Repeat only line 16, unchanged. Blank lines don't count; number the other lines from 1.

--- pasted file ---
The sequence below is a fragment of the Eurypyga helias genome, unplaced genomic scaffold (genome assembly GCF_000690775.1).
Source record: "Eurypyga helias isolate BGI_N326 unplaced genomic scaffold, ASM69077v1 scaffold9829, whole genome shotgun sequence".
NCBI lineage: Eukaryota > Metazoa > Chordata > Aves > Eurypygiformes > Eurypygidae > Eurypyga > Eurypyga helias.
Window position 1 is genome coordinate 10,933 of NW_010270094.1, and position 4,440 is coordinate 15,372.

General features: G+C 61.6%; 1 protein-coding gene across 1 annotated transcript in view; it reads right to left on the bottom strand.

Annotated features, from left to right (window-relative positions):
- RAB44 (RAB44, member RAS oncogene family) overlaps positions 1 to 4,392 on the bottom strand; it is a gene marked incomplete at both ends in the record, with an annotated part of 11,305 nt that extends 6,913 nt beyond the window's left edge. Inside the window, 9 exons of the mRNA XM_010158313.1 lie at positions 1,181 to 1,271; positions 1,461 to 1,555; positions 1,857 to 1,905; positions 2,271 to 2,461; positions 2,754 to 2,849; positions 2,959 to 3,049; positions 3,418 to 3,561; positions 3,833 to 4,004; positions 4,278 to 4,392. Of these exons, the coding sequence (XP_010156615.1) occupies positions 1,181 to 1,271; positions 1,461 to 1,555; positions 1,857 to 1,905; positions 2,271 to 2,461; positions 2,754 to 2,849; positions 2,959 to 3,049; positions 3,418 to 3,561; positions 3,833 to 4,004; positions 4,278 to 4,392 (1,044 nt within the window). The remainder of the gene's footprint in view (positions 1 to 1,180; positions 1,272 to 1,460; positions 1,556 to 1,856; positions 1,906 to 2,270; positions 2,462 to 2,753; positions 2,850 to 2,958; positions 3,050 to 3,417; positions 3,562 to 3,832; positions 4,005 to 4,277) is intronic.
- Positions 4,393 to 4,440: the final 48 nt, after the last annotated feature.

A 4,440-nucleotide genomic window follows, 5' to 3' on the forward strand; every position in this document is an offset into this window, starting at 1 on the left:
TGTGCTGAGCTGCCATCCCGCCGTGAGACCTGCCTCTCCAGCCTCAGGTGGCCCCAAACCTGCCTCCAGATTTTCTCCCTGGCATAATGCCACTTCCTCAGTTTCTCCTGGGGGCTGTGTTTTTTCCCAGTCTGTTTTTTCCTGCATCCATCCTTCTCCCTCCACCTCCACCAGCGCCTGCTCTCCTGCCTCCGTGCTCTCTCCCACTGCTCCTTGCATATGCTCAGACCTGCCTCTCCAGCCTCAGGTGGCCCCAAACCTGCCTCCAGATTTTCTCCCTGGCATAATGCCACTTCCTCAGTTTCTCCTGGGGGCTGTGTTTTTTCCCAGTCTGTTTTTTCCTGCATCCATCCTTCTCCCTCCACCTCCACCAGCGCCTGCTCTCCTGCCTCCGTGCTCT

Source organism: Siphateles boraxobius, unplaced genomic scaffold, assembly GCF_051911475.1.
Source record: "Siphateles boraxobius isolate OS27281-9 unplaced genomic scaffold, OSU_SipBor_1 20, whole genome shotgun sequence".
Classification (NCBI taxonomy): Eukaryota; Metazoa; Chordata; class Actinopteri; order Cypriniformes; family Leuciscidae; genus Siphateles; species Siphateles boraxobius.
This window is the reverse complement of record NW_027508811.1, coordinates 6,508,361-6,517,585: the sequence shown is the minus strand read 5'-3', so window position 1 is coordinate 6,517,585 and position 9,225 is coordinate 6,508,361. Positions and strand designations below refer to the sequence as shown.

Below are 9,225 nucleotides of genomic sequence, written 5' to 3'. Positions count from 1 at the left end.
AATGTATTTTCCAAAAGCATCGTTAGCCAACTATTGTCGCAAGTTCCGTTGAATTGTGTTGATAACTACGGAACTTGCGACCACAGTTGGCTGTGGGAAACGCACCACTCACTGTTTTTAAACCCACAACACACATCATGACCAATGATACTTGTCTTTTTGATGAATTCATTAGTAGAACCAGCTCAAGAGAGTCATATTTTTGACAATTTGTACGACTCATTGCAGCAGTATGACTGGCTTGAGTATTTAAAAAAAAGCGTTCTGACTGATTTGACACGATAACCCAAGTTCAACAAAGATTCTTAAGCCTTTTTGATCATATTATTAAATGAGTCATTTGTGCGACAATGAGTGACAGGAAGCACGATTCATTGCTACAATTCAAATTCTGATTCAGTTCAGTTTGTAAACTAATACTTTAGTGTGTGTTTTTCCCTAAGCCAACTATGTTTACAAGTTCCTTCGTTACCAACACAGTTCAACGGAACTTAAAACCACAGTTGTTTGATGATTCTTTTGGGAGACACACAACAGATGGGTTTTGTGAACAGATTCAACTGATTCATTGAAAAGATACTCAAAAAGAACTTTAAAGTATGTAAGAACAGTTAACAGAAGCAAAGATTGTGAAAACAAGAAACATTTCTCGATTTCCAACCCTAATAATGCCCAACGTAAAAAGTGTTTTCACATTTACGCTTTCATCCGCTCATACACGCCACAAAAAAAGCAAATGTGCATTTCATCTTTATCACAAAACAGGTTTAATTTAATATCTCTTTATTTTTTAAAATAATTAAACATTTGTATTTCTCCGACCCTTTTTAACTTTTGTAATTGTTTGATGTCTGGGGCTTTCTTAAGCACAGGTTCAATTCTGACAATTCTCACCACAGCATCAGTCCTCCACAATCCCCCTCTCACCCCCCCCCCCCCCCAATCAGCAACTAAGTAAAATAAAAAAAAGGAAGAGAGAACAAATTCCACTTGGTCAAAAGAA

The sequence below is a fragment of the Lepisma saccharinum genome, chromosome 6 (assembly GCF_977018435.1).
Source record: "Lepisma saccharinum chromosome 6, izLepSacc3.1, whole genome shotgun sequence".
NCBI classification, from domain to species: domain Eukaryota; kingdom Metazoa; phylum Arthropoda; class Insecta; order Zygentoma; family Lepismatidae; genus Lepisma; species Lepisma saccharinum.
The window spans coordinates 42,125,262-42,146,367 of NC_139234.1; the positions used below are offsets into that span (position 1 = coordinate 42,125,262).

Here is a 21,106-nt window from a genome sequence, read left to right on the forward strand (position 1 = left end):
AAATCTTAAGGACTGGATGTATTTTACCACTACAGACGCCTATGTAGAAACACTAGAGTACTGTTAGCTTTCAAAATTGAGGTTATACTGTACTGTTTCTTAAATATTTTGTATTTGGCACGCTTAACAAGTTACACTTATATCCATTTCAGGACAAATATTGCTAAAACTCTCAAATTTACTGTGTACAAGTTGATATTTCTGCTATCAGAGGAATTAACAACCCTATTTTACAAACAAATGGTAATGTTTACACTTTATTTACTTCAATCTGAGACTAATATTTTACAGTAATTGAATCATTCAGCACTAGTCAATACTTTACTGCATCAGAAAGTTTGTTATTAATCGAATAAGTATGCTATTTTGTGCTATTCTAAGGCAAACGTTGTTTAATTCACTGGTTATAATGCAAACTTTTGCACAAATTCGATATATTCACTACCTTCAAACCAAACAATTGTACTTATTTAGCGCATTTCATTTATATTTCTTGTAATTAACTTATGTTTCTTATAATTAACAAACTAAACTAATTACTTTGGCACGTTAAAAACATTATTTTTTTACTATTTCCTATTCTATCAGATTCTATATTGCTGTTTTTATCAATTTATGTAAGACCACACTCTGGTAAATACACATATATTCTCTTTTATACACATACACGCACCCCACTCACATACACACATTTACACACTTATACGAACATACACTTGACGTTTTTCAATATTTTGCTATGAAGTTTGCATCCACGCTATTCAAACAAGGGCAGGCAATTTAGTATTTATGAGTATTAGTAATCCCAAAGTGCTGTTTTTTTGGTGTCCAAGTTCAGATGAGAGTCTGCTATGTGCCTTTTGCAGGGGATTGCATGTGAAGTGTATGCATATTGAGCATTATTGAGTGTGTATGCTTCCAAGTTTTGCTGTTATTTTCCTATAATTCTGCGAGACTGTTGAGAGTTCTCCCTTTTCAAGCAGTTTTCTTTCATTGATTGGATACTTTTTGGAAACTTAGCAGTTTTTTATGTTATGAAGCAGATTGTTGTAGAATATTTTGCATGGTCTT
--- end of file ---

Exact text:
AATGTATTTTCCAAAAGCATCGTTAGCCAACTATTGTCGCAAGTTCCGTTGAATTGTGTTGATAACTACGGAACTTGCGACCACAGTTGGCTGTGGGAAACGCACCACTCACTGTTTTTAAACCCACAACACACATCATGACCAATGATACTTGTCTTTTTGATGAATTCATTAGTAGAACCAGCTCAAGAGAGTCATATTTTTGACAATTTGTACGACTCATTGCAGCAGTATGACTGGCTTGAGTATTTAAAAAAAAGCGTTCTGACTGATTTGACACGATAACCCAAGTTCAACAAAGATTCTTAAGCCTTTTTGATCATATTATTAAATGAGTCATTTGTGCGACAATGAGTGACAGGAAGCACGATTCATTGCTACAATTCAAATTCTGATTCAGTTCAGTTTGTAAACTAATACTTTAGTGTGTGTTTTTCCCTAAGCCAACTATGTTTACAAGTTCCTTCGTTACCAACACAGTTCAACGGAACTTAAAACCACAGTTGTTTGATGATTCTTTTGGGAGACACACAACAGATGGGTTTTGTGAACAGATTCAACTGATTCATTGAAAAGATACTCAAAAAGAACTTTAAAGTATGTAAGAACAGTTAACAGAAGCAAAGATTGTGAAAACAAGAAACATTTCTCGATTTCCAACCCTAATAATGCCCAACGTAAAAAGTGTTTTCACATTTACGCTTTCATCCGCTCATACACGCCACAAAAAAAGCAAATGTGCATTTCATCTTTATCACAAAACAGGTTTAATTTAATATCTCTTTATTTTTTAAAATAATTAAACATTTGTATTTCTCCGACCCTTTTTAACTTTTGTAATTGTTTGATGTCTGGGGCTTTCTTAAGCACAGGTTCAATTCTGACAATTCTCACCACAGCATCAGTCCTCCACAATCCCCCTCTCACCCCCCCCCCCCCCCAATCAGCAACTAAGTAAAATAAAAAAAAGGAAGAGAGAACAAATTCCACTTGGTCAAAAGAA